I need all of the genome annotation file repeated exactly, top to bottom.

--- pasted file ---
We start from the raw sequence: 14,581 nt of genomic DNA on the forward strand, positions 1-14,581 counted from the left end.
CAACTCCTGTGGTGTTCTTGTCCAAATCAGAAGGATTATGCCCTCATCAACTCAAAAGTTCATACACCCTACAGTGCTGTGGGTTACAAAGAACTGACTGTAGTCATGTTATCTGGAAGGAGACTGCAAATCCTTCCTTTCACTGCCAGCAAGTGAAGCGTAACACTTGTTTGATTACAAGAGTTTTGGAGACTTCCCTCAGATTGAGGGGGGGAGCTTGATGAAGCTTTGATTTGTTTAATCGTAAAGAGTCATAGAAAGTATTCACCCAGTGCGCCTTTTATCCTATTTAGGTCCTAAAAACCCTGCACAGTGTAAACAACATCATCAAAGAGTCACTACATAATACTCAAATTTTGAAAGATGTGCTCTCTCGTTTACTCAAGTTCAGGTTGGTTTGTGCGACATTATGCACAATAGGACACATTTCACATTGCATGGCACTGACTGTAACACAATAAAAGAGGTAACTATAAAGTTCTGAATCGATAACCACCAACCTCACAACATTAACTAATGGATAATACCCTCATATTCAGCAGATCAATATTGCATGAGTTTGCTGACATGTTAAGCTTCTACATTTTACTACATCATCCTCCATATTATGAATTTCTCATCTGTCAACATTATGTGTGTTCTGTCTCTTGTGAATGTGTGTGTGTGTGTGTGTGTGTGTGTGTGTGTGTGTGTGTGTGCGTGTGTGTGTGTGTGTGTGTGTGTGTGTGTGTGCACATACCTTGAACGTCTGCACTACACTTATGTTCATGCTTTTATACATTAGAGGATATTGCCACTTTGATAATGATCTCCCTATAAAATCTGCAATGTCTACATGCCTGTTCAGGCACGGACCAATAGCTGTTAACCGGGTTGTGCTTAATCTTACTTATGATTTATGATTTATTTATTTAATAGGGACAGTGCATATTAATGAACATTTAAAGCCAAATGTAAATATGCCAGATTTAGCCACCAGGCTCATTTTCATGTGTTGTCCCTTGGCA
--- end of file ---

We start from the raw sequence: 14,581 nt of genomic DNA on the forward strand, positions 1-14,581 counted from the left end.
CAACTCCTGTGGTGTTCTTGTCCAAATCAGAAGGATTATGCCCTCATCAACTCAAAAGTTCATACACCCTACAGTGCTGTGGGTTACAAAGAACTGACTGTAGTCATGTTATCTGGAAGGAGACTGCAAATCCTTCCTTTCACTGCCAGCAAGTGAAGCGTAACACTTGTTTGATTACAAGAGTTTTGGAGACTTCCCTCAGATTGAGGGGGGGAGCTTGATGAAGCTTTGATTTGTTTAATCGTAAAGAGTCATAGAAAGTATTCACCCAGTGCGCCTTTTATCCTATTTAGGTCCTAAAAACCCTGCACAGTGTAAACAACATCATCAAAGAGTCACTACATAATACTCAAATTTTGAAAGATGTGCTCTCTCGTTTACTCAAGTTCAGGTTGGTTTGTGCGACATTATGCACAATAGGACACATTTCACATTGCATGGCACTGACTGTAACACAATAAAAGAGGTAACTATAAAGTTCTGAATCGATAACCACCAACCTCACAACATTAACTAATGGATAATACCCTCATATTCAGCAGATCAATATTGCATGAGTTTGCTGACATGTTAAGCTTCTACATTTTACTACATCATCCTCCATATTATGAATTTCTCATCTGTCAACATTATGTGTGTTCTGTCTCTTGTGAATGTGTGTGTGTGTGTGTGTGTGTGTGTGTGTGTGTGTGTGTGTGCGTGTGTGTGTGTGTGTGTGTGTGTGTGTGTGTGCACATACCTTGAACGTCTGCACTACACTTATGTTCATGCTTTTATACATTAGAGGATATTGCCACTTTGATAATGATCTCCCTATAAAATCTGCAATGTCTACATGCCTGTTCAGGCACGGACCAATAGCTGTTAACCGGGTTGTGCTTAATCTTACTTATGATTTATGATTTATTTATTTAATAGGGACAGTGCATATTAATGAACATTTAAAGCCAAATGTAAATATGCCAGATTTAGCCACCAGGCTCATTTTCATGTGTTGTCCCTTGGCA